Vulvar
Cancer​

About vulvar cancer:

Vulvar cancer is uncommon and usually seen in older women.  It occurs on the outer skin surface of the genital area. The average age at time of diagnosis is 70; less than 20% of women are younger than 50 years of age. It can be seen in women who have a history of abnormal PAP tests and can be associated with HPV (Human Papilloma Virus).  Additionally, women with a history of lichen sclerosis, a chronic inflammatory condition of the vulva, are at increased risk of developing vulvar cancer. Identifying and treating pre-cancerous lesions of the lower genital tract – cervix, vagina and vulva is an effective measure to decrease the chance of developing vulvar cancer.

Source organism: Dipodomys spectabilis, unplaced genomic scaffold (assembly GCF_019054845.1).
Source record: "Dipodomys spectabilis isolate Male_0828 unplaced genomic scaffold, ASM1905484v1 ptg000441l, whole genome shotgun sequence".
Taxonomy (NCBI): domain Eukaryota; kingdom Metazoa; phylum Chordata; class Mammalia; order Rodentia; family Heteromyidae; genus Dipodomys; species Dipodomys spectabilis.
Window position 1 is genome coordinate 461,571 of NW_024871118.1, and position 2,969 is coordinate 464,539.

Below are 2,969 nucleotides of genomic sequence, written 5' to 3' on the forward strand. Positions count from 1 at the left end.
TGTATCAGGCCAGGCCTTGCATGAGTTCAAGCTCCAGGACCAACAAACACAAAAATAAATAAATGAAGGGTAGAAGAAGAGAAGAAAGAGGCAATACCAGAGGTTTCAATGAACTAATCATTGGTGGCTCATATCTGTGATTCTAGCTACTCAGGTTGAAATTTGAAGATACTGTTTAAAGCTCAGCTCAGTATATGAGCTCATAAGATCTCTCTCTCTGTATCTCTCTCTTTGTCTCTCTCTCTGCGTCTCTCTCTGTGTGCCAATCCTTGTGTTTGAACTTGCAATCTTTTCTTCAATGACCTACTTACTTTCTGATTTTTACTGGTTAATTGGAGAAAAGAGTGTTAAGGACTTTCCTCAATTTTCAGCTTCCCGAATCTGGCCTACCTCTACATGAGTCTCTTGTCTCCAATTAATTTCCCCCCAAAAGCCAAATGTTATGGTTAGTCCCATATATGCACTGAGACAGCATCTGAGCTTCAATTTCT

Types:

  • vulvar squamous cell carcinoma
  • vulvar melanoma

Symptoms:

  • vulvar itching
  • vulvar pain
  • vaginal bleeding
  • vulvar skin changes
  • vulvar mass

Diagnosis:

Assessment of a patient with suspected vulvar cancer may include

  • Complete physical examination including evaluation of inguinal lymph nodes
  • Documentation of location of mass with respect to surrounding structures (ie. clitoris, anus, urethra)
  • Colposcopy
  • Tissue biopsy with expert pathology review
  • CT of the chest, abdomen, pelvis
  • MRI
  •  

Treatment:

Treatment options depend on the type and stage of cancer, as well as the patient’s overall health status. Using state-of the art technology, our surgeons can perform surgery with specific lymph node assessment. Radiation with chemotherapy or chemotherapy alone may be used to treat vulvar cancer.